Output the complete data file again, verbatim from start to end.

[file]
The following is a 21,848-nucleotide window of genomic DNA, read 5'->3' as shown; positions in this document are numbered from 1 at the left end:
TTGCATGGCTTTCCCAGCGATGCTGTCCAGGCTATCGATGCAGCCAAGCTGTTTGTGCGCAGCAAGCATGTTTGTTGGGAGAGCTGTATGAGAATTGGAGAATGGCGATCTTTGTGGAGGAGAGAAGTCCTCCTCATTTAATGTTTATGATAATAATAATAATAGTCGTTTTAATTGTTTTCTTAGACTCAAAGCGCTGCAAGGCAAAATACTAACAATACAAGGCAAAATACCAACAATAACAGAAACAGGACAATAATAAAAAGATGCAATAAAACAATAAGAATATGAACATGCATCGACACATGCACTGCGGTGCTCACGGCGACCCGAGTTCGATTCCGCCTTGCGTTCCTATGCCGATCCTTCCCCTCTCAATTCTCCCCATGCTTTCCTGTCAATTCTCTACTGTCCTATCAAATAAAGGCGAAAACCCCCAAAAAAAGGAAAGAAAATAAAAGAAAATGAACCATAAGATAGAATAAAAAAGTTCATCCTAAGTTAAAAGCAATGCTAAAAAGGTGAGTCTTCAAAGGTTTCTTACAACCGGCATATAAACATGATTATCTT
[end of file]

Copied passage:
The following is a 21,848-nucleotide window of genomic DNA, read 5'->3' as shown; positions in this document are numbered from 1 at the left end:
TTGCATGGCTTTCCCAGCGATGCTGTCCAGGCTATCGATGCAGCCAAGCTGTTTGTGCGCAGCAAGCATGTTTGTTGGGAGAGCTGTATGAGAATTGGAGAATGGCGATCTTTGTGGAGGAGAGAAGTCCTCCTCATTTAATGTTTATGATAATAATAATAATAGTCGTTTTAATTGTTTTCTTAGACTCAAAGCGCTGCAAGGCAAAATACTAACAATACAAGGCAAAATACCAACAATAACAGAAACAGGACAATAATAAAAAGATGCAATAAAACAATAAGAATATGAACATGCATCGACACATGCACTGCGGTGCTCACGGCGACCCGAGTTCGATTCCGCCTTGCGTTCCTATGCCGATCCTTCCCCTCTCAATTCTCCCCATGCTTTCCTGTCAATTCTCTACTGTCCTATCAAATAAAGGCGAAAACCCCCAAAAAAAGGAAAGAAAATAAAAGAAAATGAACCATAAGATAGAATAAAAAAGTTCATCCTAAGTTAAAAGCAATGCTAAAAAGGTGAGTCTTCAAAGGTTTCTTACAACCGGCATATAAACATGATTATCTT